What a pity it is that tough-talking Labour MP Kate Hoey cannot be co-opted into the Government to lead the UK’s negotiating team in the floundering Brexit negotiations.
This redoubtable Ulsterwoman, who now sits for a London constituency, would shake-up and wake-up UK negotiators, who are constantly giving the impression of being on the defensive and fighting on the back-foot.
Hoey has been listening with increasing frustration to the litany of Whitehall jargon and excuses designed to explain how it is that the EU negotiators always seem to be in the commanding position. At one point, she was compelled to cry out: “Why don’t we just say ‘no’?”
She shares the Margaret Thatcher attributes of not being afraid to say “no” in a very loud voice if needs be. And with her uncomplicated and at times fierce language, she would alarm the Brussels team just as Thatcher did when she negotiated with them all those years ago.
The UK team desperately needs to adopt a less compliant and far more aggressive attitude in talks which will have an effect on the United Kingdom for generations to come.
At the moment, the British delegation is looking very much like the second eleven. Cannot somebody be found from the ranks of the parliamentary Conservative Party to put some oomph into the British negotiations, and remind Brussels forcibly that we are not in this business to be pushed around or, worse still, to be punished?
• The Conservative Party is already preparing the ground for the terrible results, which they fear could hit them in the local elections in May. Party members are being warned to expect the worst, in the hope that this kind of warning might at least serve to soften the blow when it comes.
The Tories seem to have learned no lessons from the Prime Minister’s disastrous general election, which had the opposite to the desired effect and merely put Labour and Jeremy Corbyn in the driving seat. The days when the Tories believed Corbyn would lead the Labour Party into oblivion are long since gone.
Traditional Labour supporters may not like what they see is going on, but the uncomfortable fact remains for the Tories that Labour stand as runaway favourites for the May polls. They have successfully harnessed the youth vote, something which has always eluded the Tories, while Corbyn, bizarrely, began to acquire the status of a pop star.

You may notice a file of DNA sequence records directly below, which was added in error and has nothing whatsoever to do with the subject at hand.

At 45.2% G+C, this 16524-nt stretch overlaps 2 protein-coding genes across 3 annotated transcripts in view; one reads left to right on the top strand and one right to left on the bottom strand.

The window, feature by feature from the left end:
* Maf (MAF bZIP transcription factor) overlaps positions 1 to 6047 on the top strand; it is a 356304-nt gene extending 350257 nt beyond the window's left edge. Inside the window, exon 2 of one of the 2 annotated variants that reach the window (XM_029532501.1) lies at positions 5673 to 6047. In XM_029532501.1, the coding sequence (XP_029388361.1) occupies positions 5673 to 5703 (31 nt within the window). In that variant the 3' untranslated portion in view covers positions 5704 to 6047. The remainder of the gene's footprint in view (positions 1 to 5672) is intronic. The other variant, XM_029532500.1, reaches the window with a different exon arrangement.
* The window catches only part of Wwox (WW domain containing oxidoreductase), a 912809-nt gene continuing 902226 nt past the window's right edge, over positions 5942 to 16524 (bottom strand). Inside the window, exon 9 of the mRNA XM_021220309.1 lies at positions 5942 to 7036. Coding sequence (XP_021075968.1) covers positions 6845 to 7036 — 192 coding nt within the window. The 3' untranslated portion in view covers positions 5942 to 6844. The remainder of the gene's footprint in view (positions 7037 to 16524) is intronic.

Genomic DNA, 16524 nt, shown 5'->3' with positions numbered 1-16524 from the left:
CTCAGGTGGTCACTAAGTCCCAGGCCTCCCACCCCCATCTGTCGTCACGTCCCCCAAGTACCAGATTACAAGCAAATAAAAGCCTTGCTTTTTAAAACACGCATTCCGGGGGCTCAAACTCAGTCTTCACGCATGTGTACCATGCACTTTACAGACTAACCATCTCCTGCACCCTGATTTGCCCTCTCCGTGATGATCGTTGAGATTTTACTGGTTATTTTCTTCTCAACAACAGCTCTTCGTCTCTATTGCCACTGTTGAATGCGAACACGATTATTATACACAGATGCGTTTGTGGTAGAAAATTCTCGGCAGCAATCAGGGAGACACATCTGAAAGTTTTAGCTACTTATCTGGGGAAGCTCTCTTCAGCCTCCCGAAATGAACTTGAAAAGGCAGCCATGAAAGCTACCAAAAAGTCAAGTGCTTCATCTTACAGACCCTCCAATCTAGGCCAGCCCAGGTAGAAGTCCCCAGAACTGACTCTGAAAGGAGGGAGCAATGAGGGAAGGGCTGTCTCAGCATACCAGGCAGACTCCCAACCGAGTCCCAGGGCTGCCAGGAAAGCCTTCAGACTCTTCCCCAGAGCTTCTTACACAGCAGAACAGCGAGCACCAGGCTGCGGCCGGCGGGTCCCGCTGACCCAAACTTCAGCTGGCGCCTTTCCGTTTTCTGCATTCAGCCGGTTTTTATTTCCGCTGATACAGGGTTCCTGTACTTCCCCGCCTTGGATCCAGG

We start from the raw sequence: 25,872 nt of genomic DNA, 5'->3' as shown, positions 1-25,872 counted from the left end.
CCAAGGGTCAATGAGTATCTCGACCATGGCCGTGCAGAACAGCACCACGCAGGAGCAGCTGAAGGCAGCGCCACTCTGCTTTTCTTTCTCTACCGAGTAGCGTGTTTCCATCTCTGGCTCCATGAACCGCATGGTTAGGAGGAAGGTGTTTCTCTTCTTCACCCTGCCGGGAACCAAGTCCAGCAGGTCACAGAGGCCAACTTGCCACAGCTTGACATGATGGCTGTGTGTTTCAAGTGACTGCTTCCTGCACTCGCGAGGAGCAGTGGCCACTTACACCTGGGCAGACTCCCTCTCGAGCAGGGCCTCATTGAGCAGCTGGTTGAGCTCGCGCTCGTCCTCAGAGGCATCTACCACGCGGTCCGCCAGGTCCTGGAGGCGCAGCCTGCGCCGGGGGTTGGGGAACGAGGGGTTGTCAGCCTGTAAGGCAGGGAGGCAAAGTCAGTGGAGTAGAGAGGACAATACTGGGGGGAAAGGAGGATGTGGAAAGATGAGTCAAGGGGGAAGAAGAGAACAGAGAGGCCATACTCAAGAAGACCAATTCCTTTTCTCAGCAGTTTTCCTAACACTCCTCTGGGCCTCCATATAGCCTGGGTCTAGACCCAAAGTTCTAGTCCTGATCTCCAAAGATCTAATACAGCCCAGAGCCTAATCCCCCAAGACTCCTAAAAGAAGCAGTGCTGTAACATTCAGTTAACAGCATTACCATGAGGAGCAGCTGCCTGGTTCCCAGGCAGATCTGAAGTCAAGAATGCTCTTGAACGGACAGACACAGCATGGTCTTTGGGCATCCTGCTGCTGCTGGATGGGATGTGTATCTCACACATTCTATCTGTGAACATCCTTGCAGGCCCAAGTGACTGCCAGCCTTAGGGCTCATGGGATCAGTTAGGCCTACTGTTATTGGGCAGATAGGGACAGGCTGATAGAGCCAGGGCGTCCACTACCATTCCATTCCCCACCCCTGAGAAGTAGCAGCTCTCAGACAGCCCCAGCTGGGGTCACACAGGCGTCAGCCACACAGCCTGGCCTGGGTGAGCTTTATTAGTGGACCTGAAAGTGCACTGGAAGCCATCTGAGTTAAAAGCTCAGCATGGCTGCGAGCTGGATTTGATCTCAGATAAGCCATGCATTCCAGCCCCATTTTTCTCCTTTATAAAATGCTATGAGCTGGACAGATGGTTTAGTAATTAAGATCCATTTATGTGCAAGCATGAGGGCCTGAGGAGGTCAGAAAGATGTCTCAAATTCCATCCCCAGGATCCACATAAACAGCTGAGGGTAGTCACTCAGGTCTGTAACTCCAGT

The Conservatives have hardly any time left to swing things around in time for the May votes, and they are already beginning to look forward to the next general election, with something approaching deep anxiety.
There are no signs that things are improving for them, and the way the Brexit talks are being handled is not helping their case. Their only hope for the immediate future appears to be that the seeming take-over of Labour by the hard-left Momentum organisation, may have the effect of frightening off otherwise Labour voters. But the signs are that the Tories will not be enjoying the Spring sunshine this year.
• The Prime Minister appears determined to sort out what some have described as the scandal of higher education, including the present arrangements of fees being charged. But what is no less important is the type of ‘degrees’, which students are attaining in such strange ‘subjects’ as circus performing and The Beatles.
Why should any kind of public money go into such absurd projects? Even media studies, so-called, need to be sorted out. If there was any occupation which you learn on the job, and not at university lectures, it is journalism.
The current belief that everyone should go to university is seriously misplaced. A lot of people would benefit immensely from going straight into work from school, instead of often wasting time and money at university, and the ludicrous ‘gap year’ which many students seem to believe is their right.
• Ed Pearce, the formidable (in every sense of the word) political writer, who has just died, was the only journalist I know who managed to divert attention from the goings-on in the Chamber of the House of Commons to the normally staid and well-behaved Press Gallery above. He, and arts correspondent Godfrey Barker, used to write the Daily Telegraph’s parliamentary sketch on alternate days.
One day, when Pearce, assuming it was his turn, entered the Gallery, he found Barker already perched on their seat. Not a man to be trifled with, he grabbed Barker and flung him out, with a great clattering of desks — Barker finished up, legs in the air, in among the startled Hansard reporters.
There was a brief battle involving sheaves of paper between the two combatants, before order was restored when Barker wisely backed off.
The attendants seem to ignore this short but almighty fracas, and the MPs, briefly spellbound by this event, resumed their droning deliberations. Pearce once flung a teacup at a fellow journalist who had annoyed him in the press cafeteria.
It was always best not to inflame the fellow who seemed capable, with his short fuse, of hurling an entire tea set in your direction if aroused!